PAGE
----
It’s a hard read at first, and you start of kind of hating Mills and thinking he’s an arrogant sod, but by the time I got to the solution chapters, I had begun to “get it” The Sociological Imagination is a term coined by Mills to describe the way that good sociologists view a problem and the possible solutions.
It’s a hard read at first, and you start of kind of hating Mills and thinking he’s an arrogant sod, but by the time I got to the solution chapters, I had begun to “get it” and sociologics I finished the last chapter I wanted to pump my fist in the air and join the revolution.
I would recommend this for anyone who works in sociology or science that deals with humans. It gives a prescription for how to view problems and solutions within society, instead of assuming that they exist in a vacuum. May 20, leighcia rated it it was amazing Shelves: The first pages of this book were really hard to get through, and even after that, the book was very dense and took quite sodiologica bit of effort to understand.
All that being said, this has been one of the most thought-provoking and academically-inspiring books I have read in the past year. In this book, Mills criticizes the two dominant methods of s The first pages of this book were really hard to get through, and even after that, the book was very dense and took quite a bit of effort to understand.
In this book, Mills criticizes the two dominant methods of studying sociology grand theory and abstracted empiricismand then goes on to delineate the sociological imagination—a way of studying society that factors in historical, political and individual factors, that does not get too lofty with grandiose theories and abstractions nor too mired in the numbers and statistics of abstracted empiricism.
The appendix provides some guidance on how to conduct such research. Though Mill had a few touches of elitism to him, it was so refreshing to read someone who had a vision for social sciences and for the academy that mandates relevance to society at large and the individual. To summarize his stance on the subject: When many politics- debated and undebated — are based on inadequate and misleading definitions of reality, then those who are out to define reality more adequately are bound to be upsetting influences.
The educational and the political role of social science in a democracy is to help cultivate and sustain public and individuals that are able to develop, to live with, and to act upon adequate definitions of personal and social realities.
Apr 13, Lobstergirl rated it it was ok Shelves: There’s a scene early in Crime of PassionBarbara Stanwyck, Sterling Hayden, Raymond Burr when a newspaper advice columnist named Kathy Stanwycka self-confident, independent, unmarried dame, is trying to cover a story about a woman who has killed her husband.
A police chief comes into the press room and Kathy tries to get some information out of him. He says, “What are you doing here? You should be at home with your children, cooking your husband dinner.
In fact, she says nothing, preferring to avenge herself in a sneakier manner. But the line went into me like a knife, and so it is with The Sociological Imagination. Though I’m guessing Mills was unaware of what he was doing, in these mid-century books the world consists only of men and one mention of Karen Horney.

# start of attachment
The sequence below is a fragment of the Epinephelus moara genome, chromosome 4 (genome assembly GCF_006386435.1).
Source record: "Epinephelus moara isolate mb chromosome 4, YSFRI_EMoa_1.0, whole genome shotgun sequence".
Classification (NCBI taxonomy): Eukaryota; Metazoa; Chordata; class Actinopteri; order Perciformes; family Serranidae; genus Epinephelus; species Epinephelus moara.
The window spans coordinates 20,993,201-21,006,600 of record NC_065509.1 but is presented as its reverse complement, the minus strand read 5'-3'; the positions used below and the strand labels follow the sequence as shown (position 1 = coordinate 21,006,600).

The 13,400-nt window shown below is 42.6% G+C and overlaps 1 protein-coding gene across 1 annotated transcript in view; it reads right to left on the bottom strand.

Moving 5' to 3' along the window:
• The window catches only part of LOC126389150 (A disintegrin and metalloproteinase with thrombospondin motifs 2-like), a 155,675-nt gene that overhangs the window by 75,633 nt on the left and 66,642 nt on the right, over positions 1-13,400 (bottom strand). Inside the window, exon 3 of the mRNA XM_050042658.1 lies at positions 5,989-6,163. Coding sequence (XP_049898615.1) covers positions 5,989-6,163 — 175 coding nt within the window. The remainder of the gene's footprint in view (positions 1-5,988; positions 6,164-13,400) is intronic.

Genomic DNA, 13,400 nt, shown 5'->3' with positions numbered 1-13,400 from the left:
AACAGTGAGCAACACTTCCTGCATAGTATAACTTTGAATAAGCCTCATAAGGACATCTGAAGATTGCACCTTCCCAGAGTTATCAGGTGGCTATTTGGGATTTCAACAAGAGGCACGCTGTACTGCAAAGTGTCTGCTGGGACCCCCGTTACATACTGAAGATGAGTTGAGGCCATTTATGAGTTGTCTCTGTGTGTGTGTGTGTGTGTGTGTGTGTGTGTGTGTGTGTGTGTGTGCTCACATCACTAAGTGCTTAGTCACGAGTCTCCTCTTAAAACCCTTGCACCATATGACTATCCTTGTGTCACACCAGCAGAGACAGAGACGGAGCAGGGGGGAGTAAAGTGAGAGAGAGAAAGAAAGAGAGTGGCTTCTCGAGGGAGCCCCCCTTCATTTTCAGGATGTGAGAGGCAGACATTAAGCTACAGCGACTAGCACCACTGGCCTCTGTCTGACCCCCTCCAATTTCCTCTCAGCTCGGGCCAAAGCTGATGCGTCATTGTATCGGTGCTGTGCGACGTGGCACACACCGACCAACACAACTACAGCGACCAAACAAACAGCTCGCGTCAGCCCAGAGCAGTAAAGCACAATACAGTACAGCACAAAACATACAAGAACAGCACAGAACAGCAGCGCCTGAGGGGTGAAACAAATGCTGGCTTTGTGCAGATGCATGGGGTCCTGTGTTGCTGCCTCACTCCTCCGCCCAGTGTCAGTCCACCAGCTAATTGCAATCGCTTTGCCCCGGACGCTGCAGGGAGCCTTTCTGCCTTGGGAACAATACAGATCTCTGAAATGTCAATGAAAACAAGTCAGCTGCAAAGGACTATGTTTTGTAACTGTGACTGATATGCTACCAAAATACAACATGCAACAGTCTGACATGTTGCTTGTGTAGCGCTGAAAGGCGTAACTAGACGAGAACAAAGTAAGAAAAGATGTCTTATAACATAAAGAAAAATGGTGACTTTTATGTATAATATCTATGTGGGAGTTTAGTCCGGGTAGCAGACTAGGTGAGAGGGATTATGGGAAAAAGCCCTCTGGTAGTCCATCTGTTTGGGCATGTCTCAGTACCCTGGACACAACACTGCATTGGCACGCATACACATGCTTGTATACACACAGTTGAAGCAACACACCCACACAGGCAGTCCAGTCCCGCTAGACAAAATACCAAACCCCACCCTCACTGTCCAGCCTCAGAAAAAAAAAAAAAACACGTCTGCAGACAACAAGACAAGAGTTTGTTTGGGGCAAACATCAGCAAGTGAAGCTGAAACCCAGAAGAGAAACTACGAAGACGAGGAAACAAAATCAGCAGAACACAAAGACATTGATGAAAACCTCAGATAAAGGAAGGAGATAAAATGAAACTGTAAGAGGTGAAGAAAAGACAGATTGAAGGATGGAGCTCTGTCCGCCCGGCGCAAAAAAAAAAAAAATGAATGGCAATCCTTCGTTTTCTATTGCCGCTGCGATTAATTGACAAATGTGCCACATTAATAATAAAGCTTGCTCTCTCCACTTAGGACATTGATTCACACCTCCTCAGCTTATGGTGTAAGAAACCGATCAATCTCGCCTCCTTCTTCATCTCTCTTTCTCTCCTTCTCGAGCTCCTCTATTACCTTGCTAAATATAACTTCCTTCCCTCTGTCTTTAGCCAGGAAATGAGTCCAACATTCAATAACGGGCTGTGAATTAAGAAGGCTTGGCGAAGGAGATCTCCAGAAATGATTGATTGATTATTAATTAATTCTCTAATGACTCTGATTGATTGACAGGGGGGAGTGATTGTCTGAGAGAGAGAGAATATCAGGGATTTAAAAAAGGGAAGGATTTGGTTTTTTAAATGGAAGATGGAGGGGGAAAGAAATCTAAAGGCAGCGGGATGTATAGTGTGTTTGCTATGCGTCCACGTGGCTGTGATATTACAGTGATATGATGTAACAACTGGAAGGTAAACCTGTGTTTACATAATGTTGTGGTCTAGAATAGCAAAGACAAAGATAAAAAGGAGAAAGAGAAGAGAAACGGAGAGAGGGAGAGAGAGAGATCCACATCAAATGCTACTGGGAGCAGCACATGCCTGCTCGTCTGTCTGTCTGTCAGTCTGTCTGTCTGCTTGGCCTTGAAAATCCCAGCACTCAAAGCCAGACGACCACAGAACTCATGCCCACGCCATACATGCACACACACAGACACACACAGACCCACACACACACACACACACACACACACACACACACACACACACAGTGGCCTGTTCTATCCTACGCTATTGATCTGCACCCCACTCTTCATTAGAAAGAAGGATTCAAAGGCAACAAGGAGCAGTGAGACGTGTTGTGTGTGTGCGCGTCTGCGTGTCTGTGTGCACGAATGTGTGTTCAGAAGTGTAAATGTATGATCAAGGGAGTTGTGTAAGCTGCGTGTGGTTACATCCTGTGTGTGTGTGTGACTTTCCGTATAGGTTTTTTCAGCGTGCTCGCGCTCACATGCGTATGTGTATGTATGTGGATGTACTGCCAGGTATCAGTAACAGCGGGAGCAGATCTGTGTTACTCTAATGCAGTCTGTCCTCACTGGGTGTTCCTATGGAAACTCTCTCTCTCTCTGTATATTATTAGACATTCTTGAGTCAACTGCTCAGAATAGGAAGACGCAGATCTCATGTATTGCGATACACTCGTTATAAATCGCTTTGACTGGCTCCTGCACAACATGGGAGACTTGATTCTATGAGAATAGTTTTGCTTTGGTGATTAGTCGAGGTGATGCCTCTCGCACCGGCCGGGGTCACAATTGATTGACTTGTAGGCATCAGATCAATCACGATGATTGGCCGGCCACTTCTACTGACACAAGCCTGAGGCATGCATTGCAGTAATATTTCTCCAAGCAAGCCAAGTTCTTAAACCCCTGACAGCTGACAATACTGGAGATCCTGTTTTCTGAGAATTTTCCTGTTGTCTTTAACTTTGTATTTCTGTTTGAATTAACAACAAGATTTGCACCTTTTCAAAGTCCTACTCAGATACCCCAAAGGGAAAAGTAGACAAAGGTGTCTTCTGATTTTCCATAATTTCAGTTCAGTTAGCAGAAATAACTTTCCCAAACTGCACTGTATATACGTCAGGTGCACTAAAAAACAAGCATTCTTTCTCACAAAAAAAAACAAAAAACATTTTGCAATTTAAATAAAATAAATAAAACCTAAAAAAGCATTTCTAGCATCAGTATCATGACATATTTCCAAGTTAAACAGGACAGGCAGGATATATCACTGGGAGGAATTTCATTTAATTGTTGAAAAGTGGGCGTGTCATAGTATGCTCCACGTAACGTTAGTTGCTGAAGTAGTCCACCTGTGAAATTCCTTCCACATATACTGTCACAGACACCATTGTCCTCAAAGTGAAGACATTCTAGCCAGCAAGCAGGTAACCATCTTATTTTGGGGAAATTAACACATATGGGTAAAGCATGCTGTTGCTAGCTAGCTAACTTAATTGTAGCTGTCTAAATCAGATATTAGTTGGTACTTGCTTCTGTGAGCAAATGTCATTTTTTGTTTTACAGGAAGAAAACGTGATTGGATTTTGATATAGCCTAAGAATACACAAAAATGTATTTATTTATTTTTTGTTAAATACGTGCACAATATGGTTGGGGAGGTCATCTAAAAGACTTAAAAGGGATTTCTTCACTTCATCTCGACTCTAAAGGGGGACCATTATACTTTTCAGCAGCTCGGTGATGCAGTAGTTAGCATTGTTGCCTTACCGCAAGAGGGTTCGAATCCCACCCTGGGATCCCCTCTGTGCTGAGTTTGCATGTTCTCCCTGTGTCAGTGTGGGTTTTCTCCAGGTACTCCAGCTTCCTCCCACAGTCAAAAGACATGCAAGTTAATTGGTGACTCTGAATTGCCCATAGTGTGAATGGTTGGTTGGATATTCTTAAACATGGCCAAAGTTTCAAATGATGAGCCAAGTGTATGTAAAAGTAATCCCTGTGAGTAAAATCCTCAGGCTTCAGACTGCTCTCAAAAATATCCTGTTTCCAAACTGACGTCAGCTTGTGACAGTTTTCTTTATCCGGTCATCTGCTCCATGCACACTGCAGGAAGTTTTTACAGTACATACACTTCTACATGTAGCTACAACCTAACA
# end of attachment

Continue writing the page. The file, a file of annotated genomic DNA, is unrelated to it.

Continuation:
C. Wright Mills – Google 學術搜尋引用文獻
Only men are doing the important things, becoming sociologists, becoming academics, studying the bureaucratic ethos, researching Weber and Parsons and Veblen, earning salaries. Any woman who was able not just to exist in a world like this but to get an advanced education, have a career, succeed in a profession, ignoring all the language around her referring to men, men, men, men, a man, a man, a man, a man – language which says “this world is not for you” – my hat is off to her.
Sometimes commentators many years after a book is published will note such sexist language ruefully, but Todd Gitlin in his Afterword seems oblivious to it. The book was deeply boring. I’m not a sociologist, but I have read enough sociology Weber, Veblen, Durkheim, others to sustain at least a vague interest in it, and I couldn’t manage that here. View all 6 comments. Apr 04, Christopher rated it really liked it Shelves: The other chapters on grand theory, etc. Mills’ description of the way in which Americans tend to perceive problems as emanating from the individual – rather than considering larger, structural forces at play – captures the predominance of reductionist thinking in American society.
Just as timely today as it was over fifty years ago, it continues to be an excellent introduction to the discipline of sociology and how to think sociologically. Sep 19, Simon Bailey rated it really liked it Shelves: This book is known as a classic of any sociological canon.
It is best read, I think, as a polemic. When i read the opening chapters on grand theory and abstracted empiricism, I was thinking it a ‘theoretical’ and ‘methodological’ exercise in critique – and considered as such it is a bit limited; hardly breaking sweat for Mills to take apart the grand theory of Parsons or the abstracted empiricism of behaviourism. But read instead as a critique of politics, ethics and craft, it is much more power This book is known as a classic of any sociological canon.
But read instead as a critique of politics, ethics and craft, it is much more powerful – as the latter chapters make clear. Having been written in the 50s, there is much which appears dated; the position on reason and freedom, for example, or the exclusive use of male pronouns.
There are also intriguing oddities at work, the use of the term ‘imagination’, and how much farther one might take it, for instance. I think if I had read this as an undergraduate I would have underlined every sentence and missed the point. This book is written as a sort of textbook for aspiring sociology majors, although Mills wouldn’t like the term “textbook”.